Cape Town commemorates Mandela

Stuart Buchanan
3 min readJan 28, 2018

December 7, 2013

[This article demonstrates the kind of writing I was producing at Flow Communications for their client, South African Tourism. It reflects the kind of “rainbow nation” narrative that proved popular for their blog, as well as some of the SEO-driven principles towards keywords and linking.]

Cape Town, South Africa’s ‘Mother City’, and the legacy of Nelson Mandela are inextricably linked. This is where he spent many years in prison, and where, upon his release, he also spent five years in Parliament, located in the city centre, as president of the country.

On Friday morning, following the news of Nelson Mandela’s passing, I took to the streets of Cape Town to where people were going, what kind of mood has settled over the city, and if there was any physical sign of the great loss the world had just experienced.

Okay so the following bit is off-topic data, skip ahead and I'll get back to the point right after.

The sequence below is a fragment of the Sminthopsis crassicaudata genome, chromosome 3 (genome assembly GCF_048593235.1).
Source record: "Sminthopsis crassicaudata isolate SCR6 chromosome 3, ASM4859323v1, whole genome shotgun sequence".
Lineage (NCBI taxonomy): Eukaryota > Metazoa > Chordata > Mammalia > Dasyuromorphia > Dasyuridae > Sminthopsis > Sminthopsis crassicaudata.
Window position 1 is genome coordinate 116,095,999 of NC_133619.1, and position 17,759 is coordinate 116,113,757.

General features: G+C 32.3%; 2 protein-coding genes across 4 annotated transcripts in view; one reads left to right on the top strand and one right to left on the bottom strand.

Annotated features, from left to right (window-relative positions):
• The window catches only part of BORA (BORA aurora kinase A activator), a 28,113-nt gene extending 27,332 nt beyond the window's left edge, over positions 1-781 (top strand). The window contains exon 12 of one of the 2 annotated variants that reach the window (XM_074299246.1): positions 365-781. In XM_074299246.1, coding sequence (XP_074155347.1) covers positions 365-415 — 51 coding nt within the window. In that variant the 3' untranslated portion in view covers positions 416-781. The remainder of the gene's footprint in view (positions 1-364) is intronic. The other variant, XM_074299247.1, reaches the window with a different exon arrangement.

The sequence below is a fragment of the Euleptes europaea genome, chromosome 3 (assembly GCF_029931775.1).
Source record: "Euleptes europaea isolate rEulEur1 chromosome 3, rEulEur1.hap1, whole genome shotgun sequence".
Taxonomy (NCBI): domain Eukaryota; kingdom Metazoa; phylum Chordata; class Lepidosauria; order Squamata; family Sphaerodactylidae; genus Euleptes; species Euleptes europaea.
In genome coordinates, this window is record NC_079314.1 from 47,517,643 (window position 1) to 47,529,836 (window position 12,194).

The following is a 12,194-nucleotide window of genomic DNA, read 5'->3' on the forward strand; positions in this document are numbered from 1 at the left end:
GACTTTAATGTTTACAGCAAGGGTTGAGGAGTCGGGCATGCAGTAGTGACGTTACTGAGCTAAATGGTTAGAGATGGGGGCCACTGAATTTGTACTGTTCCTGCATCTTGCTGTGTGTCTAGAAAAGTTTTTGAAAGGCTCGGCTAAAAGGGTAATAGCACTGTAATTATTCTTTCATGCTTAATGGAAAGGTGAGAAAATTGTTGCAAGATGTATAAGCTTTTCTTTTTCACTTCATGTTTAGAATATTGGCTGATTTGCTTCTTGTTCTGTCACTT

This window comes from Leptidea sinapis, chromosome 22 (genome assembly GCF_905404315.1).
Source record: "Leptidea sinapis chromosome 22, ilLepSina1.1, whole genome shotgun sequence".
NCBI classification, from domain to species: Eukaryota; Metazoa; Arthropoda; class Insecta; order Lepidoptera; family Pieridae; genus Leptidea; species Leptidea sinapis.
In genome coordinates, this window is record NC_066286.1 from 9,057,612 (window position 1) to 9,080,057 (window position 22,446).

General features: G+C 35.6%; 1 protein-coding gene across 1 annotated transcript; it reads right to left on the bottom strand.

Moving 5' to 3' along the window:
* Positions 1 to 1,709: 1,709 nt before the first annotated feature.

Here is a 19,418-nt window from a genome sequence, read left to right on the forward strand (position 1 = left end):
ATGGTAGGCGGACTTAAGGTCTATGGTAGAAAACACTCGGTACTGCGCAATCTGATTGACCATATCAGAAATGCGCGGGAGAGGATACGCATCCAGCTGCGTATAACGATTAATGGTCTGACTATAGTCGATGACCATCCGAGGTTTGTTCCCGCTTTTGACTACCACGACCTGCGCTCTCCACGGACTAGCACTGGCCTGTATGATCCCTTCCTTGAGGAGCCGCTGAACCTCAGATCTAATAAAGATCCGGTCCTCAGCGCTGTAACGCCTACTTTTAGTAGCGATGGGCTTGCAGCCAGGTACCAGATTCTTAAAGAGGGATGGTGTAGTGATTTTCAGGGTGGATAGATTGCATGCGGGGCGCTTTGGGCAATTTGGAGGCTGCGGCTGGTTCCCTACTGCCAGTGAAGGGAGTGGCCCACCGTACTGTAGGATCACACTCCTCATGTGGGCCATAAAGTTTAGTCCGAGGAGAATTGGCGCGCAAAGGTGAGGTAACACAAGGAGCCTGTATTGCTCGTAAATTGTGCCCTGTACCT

I was also motivated by a simple question: what now? So much of the world, never mind this city, has been changed simply by his presence in it, and now, only his legacy remains. I think the question will take a lot longer to answer.

On this, the first morning of a world without Nelson Mandela, ordinary people, Capetonians and visitors alike, were simply reacting to the news, and visiting the sites that helped them process it.

St George’s Cathedral, located at the foot of the Company’s Garden in the heart of the city, and the City Hall were obvious gathering points.

Outside parliament, flags flew at half mast. And in special message books, on noticeboards, and even just on the sides of fences and walls, spontaneous messages of love and appreciation for Tata Madiba started to appear. It was a city tinged with both sadness and celebration.